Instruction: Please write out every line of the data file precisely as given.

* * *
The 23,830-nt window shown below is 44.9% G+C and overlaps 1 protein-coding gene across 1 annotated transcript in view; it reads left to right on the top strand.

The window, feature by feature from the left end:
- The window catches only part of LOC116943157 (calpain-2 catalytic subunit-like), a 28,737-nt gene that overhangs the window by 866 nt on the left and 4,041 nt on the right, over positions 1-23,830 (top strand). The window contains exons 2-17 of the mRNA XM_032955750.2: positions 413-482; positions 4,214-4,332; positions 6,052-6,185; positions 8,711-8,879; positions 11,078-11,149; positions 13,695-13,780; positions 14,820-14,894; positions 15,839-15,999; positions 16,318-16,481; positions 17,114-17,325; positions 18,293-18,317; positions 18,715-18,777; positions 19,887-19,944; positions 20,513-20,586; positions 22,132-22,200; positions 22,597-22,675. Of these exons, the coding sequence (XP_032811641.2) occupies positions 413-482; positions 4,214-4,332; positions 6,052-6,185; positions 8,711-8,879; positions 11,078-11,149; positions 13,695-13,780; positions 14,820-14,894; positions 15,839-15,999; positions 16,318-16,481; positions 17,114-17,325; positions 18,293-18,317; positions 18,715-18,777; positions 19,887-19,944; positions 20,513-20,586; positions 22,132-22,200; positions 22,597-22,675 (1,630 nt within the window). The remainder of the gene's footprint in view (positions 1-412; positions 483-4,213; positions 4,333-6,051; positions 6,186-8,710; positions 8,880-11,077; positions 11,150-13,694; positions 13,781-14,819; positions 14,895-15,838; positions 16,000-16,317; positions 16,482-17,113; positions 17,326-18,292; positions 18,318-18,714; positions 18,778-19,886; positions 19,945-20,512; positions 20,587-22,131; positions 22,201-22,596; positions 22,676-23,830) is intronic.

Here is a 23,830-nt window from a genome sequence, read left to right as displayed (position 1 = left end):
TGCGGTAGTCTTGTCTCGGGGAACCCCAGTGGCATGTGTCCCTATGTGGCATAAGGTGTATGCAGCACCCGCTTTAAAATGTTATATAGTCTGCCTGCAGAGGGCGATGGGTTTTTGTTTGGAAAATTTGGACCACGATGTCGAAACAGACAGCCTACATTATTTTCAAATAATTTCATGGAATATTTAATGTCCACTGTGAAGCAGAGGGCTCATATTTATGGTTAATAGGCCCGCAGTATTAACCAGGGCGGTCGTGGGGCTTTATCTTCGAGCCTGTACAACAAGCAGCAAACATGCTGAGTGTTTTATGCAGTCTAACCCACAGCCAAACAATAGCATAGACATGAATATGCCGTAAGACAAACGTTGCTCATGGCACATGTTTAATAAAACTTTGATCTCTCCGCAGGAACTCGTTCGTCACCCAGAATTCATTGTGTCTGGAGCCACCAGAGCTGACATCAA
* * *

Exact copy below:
The 23,830-nt window shown below is 44.9% G+C and overlaps 1 protein-coding gene across 1 annotated transcript in view; it reads left to right on the top strand.

The window, feature by feature from the left end:
- The window catches only part of LOC116943157 (calpain-2 catalytic subunit-like), a 28,737-nt gene that overhangs the window by 866 nt on the left and 4,041 nt on the right, over positions 1-23,830 (top strand). The window contains exons 2-17 of the mRNA XM_032955750.2: positions 413-482; positions 4,214-4,332; positions 6,052-6,185; positions 8,711-8,879; positions 11,078-11,149; positions 13,695-13,780; positions 14,820-14,894; positions 15,839-15,999; positions 16,318-16,481; positions 17,114-17,325; positions 18,293-18,317; positions 18,715-18,777; positions 19,887-19,944; positions 20,513-20,586; positions 22,132-22,200; positions 22,597-22,675. Of these exons, the coding sequence (XP_032811641.2) occupies positions 413-482; positions 4,214-4,332; positions 6,052-6,185; positions 8,711-8,879; positions 11,078-11,149; positions 13,695-13,780; positions 14,820-14,894; positions 15,839-15,999; positions 16,318-16,481; positions 17,114-17,325; positions 18,293-18,317; positions 18,715-18,777; positions 19,887-19,944; positions 20,513-20,586; positions 22,132-22,200; positions 22,597-22,675 (1,630 nt within the window). The remainder of the gene's footprint in view (positions 1-412; positions 483-4,213; positions 4,333-6,051; positions 6,186-8,710; positions 8,880-11,077; positions 11,150-13,694; positions 13,781-14,819; positions 14,895-15,838; positions 16,000-16,317; positions 16,482-17,113; positions 17,326-18,292; positions 18,318-18,714; positions 18,778-19,886; positions 19,945-20,512; positions 20,587-22,131; positions 22,201-22,596; positions 22,676-23,830) is intronic.

Here is a 23,830-nt window from a genome sequence, read left to right as displayed (position 1 = left end):
TGCGGTAGTCTTGTCTCGGGGAACCCCAGTGGCATGTGTCCCTATGTGGCATAAGGTGTATGCAGCACCCGCTTTAAAATGTTATATAGTCTGCCTGCAGAGGGCGATGGGTTTTTGTTTGGAAAATTTGGACCACGATGTCGAAACAGACAGCCTACATTATTTTCAAATAATTTCATGGAATATTTAATGTCCACTGTGAAGCAGAGGGCTCATATTTATGGTTAATAGGCCCGCAGTATTAACCAGGGCGGTCGTGGGGCTTTATCTTCGAGCCTGTACAACAAGCAGCAAACATGCTGAGTGTTTTATGCAGTCTAACCCACAGCCAAACAATAGCATAGACATGAATATGCCGTAAGACAAACGTTGCTCATGGCACATGTTTAATAAAACTTTGATCTCTCCGCAGGAACTCGTTCGTCACCCAGAATTCATTGTGTCTGGAGCCACCAGAGCTGACATCAA